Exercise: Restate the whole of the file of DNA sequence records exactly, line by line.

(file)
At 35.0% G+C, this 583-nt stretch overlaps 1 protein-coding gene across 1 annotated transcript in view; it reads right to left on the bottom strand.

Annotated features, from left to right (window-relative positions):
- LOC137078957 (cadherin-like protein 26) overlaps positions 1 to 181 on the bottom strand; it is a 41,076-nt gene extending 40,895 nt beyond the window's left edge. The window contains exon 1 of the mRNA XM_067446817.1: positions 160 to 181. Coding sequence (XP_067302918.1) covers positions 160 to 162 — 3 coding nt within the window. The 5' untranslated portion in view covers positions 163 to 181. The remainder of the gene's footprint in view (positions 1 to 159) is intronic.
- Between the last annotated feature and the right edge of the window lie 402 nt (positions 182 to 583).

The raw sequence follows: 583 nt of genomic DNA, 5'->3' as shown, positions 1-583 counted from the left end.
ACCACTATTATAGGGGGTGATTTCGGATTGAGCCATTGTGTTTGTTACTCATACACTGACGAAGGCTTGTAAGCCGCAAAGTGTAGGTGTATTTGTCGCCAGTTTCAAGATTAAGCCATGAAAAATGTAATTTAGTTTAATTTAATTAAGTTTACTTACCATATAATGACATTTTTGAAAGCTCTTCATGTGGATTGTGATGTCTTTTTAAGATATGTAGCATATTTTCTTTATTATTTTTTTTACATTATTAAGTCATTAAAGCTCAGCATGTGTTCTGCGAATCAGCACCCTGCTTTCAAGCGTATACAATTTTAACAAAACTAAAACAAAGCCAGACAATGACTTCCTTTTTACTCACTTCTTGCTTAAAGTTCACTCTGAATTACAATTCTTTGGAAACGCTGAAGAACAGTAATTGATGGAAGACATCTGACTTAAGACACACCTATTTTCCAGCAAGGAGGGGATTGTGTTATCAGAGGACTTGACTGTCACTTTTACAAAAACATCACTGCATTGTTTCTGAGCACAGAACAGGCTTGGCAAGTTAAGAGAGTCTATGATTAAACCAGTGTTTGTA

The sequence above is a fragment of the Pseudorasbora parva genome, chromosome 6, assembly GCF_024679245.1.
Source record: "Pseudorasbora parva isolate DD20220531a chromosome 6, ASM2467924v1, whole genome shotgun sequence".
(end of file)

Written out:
At 35.0% G+C, this 583-nt stretch overlaps 1 protein-coding gene across 1 annotated transcript in view; it reads right to left on the bottom strand.

Annotated features, from left to right (window-relative positions):
- LOC137078957 (cadherin-like protein 26) overlaps positions 1 to 181 on the bottom strand; it is a 41,076-nt gene extending 40,895 nt beyond the window's left edge. The window contains exon 1 of the mRNA XM_067446817.1: positions 160 to 181. Coding sequence (XP_067302918.1) covers positions 160 to 162 — 3 coding nt within the window. The 5' untranslated portion in view covers positions 163 to 181. The remainder of the gene's footprint in view (positions 1 to 159) is intronic.
- Between the last annotated feature and the right edge of the window lie 402 nt (positions 182 to 583).

The raw sequence follows: 583 nt of genomic DNA, 5'->3' as shown, positions 1-583 counted from the left end.
ACCACTATTATAGGGGGTGATTTCGGATTGAGCCATTGTGTTTGTTACTCATACACTGACGAAGGCTTGTAAGCCGCAAAGTGTAGGTGTATTTGTCGCCAGTTTCAAGATTAAGCCATGAAAAATGTAATTTAGTTTAATTTAATTAAGTTTACTTACCATATAATGACATTTTTGAAAGCTCTTCATGTGGATTGTGATGTCTTTTTAAGATATGTAGCATATTTTCTTTATTATTTTTTTTACATTATTAAGTCATTAAAGCTCAGCATGTGTTCTGCGAATCAGCACCCTGCTTTCAAGCGTATACAATTTTAACAAAACTAAAACAAAGCCAGACAATGACTTCCTTTTTACTCACTTCTTGCTTAAAGTTCACTCTGAATTACAATTCTTTGGAAACGCTGAAGAACAGTAATTGATGGAAGACATCTGACTTAAGACACACCTATTTTCCAGCAAGGAGGGGATTGTGTTATCAGAGGACTTGACTGTCACTTTTACAAAAACATCACTGCATTGTTTCTGAGCACAGAACAGGCTTGGCAAGTTAAGAGAGTCTATGATTAAACCAGTGTTTGTA

The sequence above is a fragment of the Pseudorasbora parva genome, chromosome 6, assembly GCF_024679245.1.
Source record: "Pseudorasbora parva isolate DD20220531a chromosome 6, ASM2467924v1, whole genome shotgun sequence".